Thanks
SHE walks in beauty, like the night
Of cloudless climes and starry skies;
And all that's best of dark and bright
Meet in her aspect and her eyes:
Thus mellow'd to that tender light
Which heaven to gaudy day denies.
#8
bump
SHE walks in beauty, like the night
Of cloudless climes and starry skies;
And all that's best of dark and bright
Meet in her aspect and her eyes:
Thus mellow'd to that tender light
Which heaven to gaudy day denies.
#9
Something tells me you just learned the box formations of all these scales, and not the patterns or theory behind any of them since you're confused as to how to play it up and down the neck. Provided you can move the box up or down, but that will either change the key or make it major or minor.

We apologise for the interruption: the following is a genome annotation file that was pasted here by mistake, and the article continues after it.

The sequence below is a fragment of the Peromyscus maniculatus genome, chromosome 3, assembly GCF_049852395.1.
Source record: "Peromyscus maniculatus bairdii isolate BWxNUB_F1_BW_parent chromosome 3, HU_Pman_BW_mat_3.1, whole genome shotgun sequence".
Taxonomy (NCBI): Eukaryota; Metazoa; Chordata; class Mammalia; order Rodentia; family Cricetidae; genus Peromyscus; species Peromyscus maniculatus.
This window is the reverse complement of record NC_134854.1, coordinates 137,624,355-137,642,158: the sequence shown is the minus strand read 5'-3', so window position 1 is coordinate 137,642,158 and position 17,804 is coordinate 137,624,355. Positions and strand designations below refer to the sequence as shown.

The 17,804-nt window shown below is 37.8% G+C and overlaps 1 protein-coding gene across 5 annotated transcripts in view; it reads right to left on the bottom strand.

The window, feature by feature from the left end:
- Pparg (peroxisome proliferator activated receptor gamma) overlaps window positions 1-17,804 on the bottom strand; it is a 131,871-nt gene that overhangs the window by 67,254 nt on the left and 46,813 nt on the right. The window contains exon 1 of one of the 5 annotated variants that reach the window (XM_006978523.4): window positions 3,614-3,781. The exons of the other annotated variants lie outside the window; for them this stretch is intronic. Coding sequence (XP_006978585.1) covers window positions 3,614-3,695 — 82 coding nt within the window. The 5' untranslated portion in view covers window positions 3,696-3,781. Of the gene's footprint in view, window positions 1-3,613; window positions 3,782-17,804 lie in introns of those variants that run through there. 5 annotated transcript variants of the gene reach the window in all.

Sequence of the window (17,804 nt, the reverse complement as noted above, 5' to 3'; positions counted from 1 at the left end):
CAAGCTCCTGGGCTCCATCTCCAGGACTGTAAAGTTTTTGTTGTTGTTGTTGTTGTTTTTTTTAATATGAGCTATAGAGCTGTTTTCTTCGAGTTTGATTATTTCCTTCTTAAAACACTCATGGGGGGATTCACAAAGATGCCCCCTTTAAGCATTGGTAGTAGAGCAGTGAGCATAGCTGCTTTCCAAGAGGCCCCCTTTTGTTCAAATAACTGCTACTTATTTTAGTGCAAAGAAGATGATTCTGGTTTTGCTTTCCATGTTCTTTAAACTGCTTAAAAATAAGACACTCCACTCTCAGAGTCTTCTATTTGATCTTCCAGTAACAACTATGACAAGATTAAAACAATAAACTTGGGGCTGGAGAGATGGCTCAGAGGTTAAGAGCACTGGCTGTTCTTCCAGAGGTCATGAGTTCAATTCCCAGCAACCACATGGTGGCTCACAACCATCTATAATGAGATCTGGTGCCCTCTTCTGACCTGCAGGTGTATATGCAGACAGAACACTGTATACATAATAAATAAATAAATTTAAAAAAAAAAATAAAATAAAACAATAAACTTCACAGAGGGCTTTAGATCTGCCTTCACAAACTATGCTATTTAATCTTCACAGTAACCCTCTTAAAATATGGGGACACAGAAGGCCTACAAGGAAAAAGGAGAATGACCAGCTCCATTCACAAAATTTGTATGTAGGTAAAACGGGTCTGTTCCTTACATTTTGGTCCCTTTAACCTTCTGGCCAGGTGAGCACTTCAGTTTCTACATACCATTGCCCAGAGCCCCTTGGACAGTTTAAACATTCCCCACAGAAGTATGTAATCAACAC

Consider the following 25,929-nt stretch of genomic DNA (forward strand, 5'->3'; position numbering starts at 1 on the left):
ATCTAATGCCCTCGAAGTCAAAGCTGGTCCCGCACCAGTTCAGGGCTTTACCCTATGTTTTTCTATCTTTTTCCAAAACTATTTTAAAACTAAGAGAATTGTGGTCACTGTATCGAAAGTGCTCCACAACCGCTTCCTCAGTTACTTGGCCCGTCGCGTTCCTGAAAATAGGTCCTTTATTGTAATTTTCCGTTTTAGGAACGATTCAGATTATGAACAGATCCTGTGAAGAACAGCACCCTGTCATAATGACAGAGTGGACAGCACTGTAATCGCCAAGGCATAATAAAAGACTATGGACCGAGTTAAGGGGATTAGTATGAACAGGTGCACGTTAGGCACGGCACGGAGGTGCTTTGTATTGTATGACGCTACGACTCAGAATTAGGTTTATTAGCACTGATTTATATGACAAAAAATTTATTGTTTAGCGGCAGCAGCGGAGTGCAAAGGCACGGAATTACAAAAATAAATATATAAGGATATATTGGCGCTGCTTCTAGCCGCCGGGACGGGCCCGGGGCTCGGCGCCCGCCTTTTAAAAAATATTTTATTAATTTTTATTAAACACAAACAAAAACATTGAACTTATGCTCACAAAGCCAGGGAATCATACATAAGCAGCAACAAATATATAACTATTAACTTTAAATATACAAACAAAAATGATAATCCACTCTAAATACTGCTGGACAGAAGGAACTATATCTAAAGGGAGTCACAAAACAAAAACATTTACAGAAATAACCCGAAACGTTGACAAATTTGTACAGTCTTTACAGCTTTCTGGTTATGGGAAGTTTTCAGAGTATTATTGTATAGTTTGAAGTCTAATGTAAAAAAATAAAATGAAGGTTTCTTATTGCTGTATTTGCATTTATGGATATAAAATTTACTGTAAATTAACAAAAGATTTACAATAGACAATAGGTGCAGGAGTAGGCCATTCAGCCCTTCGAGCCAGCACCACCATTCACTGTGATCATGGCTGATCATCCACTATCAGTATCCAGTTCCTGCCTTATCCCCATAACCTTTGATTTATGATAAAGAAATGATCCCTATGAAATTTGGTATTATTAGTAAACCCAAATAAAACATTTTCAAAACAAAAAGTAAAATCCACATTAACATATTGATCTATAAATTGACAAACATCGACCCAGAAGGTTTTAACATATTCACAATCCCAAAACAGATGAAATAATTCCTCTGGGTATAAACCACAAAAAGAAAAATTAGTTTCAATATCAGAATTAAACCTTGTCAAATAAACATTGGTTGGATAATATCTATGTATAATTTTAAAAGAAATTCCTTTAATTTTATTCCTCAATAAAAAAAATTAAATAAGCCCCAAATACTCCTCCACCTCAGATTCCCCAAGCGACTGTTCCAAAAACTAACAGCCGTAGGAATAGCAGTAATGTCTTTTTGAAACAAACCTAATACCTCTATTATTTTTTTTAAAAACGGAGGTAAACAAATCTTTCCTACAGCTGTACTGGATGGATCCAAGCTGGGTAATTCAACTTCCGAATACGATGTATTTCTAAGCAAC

#10
Quote by Vale_Deo
Something tells me you just learned the box formations of all these scales, and not the patterns or theory behind any of them since you're confused as to how to play it up and down the neck. Provided you can move the box up or down, but that will either change the key or make it major or minor.


Ive learned how to construct the scales, and im not sure what u mean by patterns. My teacher was teaching just beofre the holidays (about 2 montsh ago) so im jjust picking it up now. and i dont rly know the fretboard that well -_-
SHE walks in beauty, like the night
Of cloudless climes and starry skies;
And all that's best of dark and bright
Meet in her aspect and her eyes:
Thus mellow'd to that tender light
Which heaven to gaudy day denies.
#11
u can walys play scales an octave higher.

eg u can play A minor pent. ACDEG 5th fret at the 17th fret which is 1 octave higher